Manga artist says motherhood has fewer about quiet moments, more about sudden impacts than people imagine.

For generations, societal norms in Japan have shaken out that mothers handle the vast majority of the child-rearing duties while fathers throw themselves into their jobs to earn and provide for the family. One result of this phenomenon is that many Japanese people have far more tender childhood memories of the time they spent with Mom than with Dad.

You can see this reflected in pop culture media, as TV dramas, manga, and anime are filled with depictions of gentle, caring mothers who patiently and quietly support their children. But manga illustrator Yukari Takinami wants the world to know that real life motherhood isn’t always like the idealized version people imagine, and to that end sent out a photo comparison tweet showing what she says home life is really like for mothers of small children.

“Left: What people imagine when they hear about a mom spending time with her kids at home.
Right: Reality.”

While many people have the mental image of Mom serenely playing together with kids, the reality is far less relaxing. Young children often have far more energy than they know what to do with, and even in Japan, where good manners and politeness are deeply engrained in social interactions, in the privacy of their own homes kids can be rambunctious enough to make Mom feel like the referee at a pro wrestling match, faced with a frantically paced series of judgements to make about what is and isn’t allowed while simultaneously trying to keep herself out of harm’s way by avoiding flying bodies. As a matter of fact, sometimes Japanese moms can’t quite succeed at that last objective, as evidenced by the battle scars online commenters who agree with Takinami’s depiction of real-life motherhood.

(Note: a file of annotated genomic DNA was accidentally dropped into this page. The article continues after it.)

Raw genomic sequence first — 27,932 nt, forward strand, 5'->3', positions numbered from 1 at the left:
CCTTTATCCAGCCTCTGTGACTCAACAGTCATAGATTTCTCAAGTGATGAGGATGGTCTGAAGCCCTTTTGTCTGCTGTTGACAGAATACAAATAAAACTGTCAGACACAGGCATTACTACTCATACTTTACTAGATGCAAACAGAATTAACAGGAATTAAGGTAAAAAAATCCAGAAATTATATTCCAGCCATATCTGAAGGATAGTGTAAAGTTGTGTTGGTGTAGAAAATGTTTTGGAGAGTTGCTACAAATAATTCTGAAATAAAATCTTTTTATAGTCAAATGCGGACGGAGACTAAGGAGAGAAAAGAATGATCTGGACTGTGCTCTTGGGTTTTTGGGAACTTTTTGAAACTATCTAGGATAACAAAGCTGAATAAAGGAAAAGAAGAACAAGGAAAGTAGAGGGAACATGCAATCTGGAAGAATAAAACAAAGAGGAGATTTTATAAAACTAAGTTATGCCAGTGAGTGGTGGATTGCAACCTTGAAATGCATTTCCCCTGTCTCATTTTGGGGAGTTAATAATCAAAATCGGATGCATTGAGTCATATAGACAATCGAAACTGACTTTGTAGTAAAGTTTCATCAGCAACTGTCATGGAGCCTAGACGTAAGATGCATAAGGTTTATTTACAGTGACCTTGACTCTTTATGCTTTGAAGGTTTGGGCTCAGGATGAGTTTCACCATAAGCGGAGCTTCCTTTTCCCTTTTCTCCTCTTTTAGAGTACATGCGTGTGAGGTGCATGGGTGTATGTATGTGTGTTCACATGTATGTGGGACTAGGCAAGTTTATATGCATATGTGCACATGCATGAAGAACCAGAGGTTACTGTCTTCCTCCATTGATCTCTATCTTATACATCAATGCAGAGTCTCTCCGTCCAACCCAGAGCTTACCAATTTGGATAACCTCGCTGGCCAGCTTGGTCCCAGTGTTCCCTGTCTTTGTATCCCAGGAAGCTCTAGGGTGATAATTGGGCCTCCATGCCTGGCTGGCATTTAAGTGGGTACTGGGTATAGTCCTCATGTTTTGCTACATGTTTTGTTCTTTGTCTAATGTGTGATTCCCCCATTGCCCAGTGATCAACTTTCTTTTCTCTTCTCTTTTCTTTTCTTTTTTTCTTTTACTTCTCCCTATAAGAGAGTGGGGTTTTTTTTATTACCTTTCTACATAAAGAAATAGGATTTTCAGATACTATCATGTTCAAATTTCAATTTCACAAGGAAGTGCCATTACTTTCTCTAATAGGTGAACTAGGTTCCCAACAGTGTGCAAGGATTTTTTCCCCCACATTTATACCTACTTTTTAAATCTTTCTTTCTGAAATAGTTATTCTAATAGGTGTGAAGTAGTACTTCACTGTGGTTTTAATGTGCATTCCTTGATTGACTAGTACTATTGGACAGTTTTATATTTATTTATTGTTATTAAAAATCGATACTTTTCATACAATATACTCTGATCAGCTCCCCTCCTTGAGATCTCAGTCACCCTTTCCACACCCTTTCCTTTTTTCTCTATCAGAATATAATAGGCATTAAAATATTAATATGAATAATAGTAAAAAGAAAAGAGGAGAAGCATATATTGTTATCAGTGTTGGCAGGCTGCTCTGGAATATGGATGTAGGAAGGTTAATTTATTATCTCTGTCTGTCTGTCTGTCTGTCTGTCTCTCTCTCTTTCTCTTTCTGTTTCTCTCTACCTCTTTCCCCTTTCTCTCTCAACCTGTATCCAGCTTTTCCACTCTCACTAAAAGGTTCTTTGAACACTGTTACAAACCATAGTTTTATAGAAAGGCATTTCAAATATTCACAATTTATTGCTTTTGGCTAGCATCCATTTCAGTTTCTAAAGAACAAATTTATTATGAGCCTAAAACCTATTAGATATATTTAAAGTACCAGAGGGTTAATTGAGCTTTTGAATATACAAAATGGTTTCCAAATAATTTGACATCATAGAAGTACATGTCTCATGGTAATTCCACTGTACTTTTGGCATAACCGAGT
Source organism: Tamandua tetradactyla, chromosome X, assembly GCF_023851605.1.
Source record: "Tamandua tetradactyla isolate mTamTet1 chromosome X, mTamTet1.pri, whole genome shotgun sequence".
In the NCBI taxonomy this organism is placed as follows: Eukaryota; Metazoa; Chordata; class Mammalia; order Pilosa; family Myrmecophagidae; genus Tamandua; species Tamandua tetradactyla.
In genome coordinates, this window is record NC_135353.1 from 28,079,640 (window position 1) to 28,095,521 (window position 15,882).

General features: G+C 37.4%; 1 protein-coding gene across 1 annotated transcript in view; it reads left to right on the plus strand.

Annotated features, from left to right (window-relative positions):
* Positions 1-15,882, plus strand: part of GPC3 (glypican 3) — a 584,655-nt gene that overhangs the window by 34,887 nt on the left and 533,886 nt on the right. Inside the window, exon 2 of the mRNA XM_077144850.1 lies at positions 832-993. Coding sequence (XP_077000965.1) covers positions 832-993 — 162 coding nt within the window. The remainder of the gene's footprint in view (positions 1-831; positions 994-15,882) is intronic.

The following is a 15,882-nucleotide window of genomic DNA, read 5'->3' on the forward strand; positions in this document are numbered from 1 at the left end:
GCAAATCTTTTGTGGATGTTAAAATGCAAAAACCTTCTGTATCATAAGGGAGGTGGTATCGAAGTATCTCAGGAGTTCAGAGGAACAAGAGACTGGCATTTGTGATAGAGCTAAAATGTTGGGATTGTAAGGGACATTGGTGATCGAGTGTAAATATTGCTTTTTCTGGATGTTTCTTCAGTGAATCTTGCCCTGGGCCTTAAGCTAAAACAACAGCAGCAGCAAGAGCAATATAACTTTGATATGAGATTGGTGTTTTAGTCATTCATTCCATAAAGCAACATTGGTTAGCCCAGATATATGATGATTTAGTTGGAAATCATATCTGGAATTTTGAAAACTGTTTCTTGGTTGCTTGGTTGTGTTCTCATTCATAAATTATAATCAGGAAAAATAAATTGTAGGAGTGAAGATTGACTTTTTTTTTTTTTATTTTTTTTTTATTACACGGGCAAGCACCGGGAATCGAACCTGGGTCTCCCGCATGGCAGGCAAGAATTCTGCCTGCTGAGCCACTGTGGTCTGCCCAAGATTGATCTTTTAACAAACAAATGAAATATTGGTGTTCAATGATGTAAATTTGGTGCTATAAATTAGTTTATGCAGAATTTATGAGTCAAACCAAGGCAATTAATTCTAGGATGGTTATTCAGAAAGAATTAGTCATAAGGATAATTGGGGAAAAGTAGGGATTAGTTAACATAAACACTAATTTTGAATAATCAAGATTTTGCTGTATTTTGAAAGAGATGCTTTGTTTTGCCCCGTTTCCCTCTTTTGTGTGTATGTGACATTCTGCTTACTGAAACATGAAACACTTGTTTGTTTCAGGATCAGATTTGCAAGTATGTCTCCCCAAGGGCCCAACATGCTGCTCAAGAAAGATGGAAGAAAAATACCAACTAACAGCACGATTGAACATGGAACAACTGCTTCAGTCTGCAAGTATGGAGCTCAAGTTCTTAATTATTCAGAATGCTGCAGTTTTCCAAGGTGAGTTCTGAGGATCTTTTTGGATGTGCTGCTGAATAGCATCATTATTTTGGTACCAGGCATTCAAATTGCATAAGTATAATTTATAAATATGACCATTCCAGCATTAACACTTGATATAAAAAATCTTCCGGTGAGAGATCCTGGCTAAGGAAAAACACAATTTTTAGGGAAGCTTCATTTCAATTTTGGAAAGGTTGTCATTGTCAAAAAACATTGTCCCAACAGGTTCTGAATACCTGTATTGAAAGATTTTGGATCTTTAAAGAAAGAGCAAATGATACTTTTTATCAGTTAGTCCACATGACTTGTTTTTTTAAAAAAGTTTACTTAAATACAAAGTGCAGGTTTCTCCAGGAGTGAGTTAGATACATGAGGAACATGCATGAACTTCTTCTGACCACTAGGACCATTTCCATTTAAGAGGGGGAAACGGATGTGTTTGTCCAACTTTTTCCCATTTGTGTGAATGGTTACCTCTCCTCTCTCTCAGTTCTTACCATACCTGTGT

“Exactly right. My son isn’t even two years old yet, and he still managed to bust on of my ribs.”
“My kid headbutted me, and after I heard a crunching sound, I found out my nose was broken. To this day, it’s still crooked.”
“When I was cleaning my ears, my five-year-old daughter tackled me and I tore my eardrum.”
“My kid stomped on my eyeball while I was sleeping.”

But just like athletes learn to play through pain, so too do some moms adapt. “When I’m really tired, I can keep sleeping even if both of my kids are jumping on my back,” boasted one battle-hardened mom.

Finally, some people noticed that the dad is missing from Takinami’s visual metaphor of home life with kids. “Maybe he’s supposed to be the announcer, keeping a safe distance by staying on the other side of the ropes,” theorized one commenter, but while the list of above injuries is indeed intimidating, a good dad knows that sometimes he’s got to step into the ring and do his part too.

Source: Twitter/@takinamiyukari via Hachima Kiko
Top image: Gatag/acworks